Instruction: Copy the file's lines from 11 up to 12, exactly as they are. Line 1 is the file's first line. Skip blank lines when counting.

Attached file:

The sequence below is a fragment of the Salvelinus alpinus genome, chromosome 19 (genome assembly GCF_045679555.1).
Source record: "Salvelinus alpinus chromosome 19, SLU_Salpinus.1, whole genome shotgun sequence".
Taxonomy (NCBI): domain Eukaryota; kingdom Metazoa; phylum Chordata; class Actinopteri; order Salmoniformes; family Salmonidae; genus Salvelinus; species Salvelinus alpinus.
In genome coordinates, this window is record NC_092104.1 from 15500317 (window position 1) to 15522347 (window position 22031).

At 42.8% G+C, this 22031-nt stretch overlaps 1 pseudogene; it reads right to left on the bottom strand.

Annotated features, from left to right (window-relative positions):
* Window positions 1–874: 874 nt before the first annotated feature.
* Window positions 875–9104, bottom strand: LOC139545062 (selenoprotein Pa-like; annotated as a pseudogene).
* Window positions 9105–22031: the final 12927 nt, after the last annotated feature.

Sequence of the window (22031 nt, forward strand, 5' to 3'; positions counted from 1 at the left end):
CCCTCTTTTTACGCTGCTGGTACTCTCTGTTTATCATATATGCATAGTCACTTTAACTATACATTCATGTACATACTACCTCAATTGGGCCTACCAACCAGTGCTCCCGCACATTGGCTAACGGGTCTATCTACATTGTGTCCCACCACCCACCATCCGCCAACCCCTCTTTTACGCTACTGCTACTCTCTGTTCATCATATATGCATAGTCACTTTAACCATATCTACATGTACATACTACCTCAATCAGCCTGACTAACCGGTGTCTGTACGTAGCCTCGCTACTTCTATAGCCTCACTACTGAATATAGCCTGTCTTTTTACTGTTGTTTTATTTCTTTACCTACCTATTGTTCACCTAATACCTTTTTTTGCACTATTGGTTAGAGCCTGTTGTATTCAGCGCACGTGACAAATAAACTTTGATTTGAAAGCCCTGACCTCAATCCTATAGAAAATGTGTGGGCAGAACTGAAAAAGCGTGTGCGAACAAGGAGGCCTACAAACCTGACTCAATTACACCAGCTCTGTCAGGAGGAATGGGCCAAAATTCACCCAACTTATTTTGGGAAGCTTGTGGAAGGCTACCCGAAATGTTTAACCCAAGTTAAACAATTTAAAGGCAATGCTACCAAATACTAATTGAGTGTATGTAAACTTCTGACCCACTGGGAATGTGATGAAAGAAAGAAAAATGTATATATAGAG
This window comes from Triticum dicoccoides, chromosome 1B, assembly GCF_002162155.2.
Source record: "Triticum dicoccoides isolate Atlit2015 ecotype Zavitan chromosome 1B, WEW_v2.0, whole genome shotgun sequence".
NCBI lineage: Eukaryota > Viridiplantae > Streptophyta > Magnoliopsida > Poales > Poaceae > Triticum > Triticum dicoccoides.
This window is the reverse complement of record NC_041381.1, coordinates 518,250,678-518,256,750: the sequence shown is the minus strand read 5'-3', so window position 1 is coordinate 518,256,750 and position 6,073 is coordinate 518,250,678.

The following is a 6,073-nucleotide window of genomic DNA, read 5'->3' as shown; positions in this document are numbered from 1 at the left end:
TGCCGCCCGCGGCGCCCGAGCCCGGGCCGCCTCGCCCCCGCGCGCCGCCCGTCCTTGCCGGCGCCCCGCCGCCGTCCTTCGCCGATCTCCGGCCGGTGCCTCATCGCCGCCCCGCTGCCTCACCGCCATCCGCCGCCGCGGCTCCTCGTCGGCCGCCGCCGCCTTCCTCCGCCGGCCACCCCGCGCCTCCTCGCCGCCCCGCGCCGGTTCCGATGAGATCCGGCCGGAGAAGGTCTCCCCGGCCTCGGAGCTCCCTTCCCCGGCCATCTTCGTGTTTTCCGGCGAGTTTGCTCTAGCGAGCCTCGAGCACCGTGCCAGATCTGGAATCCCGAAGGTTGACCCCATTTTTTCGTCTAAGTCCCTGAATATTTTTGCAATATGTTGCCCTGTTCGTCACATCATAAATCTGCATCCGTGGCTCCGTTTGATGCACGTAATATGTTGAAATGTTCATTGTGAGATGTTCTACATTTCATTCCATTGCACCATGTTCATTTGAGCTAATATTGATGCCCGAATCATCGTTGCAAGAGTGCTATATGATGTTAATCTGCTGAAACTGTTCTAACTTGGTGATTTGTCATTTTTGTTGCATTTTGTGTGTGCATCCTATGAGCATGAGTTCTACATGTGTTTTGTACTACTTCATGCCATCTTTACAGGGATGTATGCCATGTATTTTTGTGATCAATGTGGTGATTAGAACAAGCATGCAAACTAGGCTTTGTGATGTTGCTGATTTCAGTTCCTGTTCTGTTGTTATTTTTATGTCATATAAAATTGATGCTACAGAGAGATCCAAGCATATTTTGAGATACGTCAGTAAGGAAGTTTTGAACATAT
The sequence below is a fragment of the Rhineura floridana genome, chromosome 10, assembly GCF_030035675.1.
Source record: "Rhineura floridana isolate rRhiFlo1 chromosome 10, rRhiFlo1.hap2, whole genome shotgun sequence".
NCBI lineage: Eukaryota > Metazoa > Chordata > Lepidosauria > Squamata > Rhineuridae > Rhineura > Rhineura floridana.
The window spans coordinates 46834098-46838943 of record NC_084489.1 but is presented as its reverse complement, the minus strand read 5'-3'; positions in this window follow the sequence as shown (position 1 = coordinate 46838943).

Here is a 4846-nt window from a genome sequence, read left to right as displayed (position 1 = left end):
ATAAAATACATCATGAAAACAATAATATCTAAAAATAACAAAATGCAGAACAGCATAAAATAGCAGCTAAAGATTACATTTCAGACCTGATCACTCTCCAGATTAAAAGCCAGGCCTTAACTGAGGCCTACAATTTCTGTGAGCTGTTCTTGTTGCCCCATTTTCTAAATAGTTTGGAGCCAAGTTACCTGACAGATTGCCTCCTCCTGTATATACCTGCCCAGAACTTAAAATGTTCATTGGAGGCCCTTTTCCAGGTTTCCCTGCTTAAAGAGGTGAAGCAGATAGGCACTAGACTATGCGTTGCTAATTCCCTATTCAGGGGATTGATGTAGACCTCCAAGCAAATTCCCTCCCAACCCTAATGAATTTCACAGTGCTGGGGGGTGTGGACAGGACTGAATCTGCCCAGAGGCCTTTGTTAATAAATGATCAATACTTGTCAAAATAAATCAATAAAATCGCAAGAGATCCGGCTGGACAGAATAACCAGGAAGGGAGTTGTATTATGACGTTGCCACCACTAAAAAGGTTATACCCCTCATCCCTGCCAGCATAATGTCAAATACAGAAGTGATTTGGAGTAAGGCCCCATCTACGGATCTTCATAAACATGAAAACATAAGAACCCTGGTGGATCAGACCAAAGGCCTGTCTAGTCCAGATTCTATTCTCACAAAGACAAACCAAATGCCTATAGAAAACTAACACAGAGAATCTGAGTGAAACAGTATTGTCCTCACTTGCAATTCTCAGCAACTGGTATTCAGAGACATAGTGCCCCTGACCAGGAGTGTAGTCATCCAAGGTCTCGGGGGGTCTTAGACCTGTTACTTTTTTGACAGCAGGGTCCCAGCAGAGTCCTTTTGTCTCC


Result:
CCCTCTTTTTACGCTGCTGGTACTCTCTGTTTATCATATATGCATAGTCACTTTAACTATACATTCATGTACATACTACCTCAATTGGGCCTACCAACCAGTGCTCCCGCACATTGGCTAACGGGTCTATCTACATTGTGTCCCACCACCCACCATCCGCCAACCCCTCTTTTACGCTACTGCTACTCTCTGTTCATCATATATGCATAGTCACTTTAACCATATCTACATGTACATACTACCTCAATCAGCCTGACTAACCGGTGTCTGTACGTAGCCTCGCTACTTCTATAGCCTCACTACTGAATATAGCCTGTCTTTTTACTGTTGTTTTATTTCTTTACCTACCTATTGTTCACCTAATACCTTTTTTTGCACTATTGGTTAGAGCCTGTTGTATTCAGCGCACGTGACAAATAAACTTTGATTTGAAAGCCCTGACCTCAATCCTATAGAAAATGTGTGGGCAGAACTGAAAAAGCGTGTGCGAACAAGGAGGCCTACAAACCTGACTCAATTACACCAGCTCTGTCAGGAGGAATGGGCCAAAATTCACCCAACTTATTTTGGGAAGCTTGTGGAAGGCTACCCGAAATGTTTAACCCAAGTTAAACAATTTAAAGGCAATGCTACCAAATACTAATTGAGTGTATGTAAACTTCTGACCCACTGGGAATGTGATGAAAGAAAGAAAAATGTATATATAGAG
This window comes from Triticum dicoccoides, chromosome 1B, assembly GCF_002162155.2.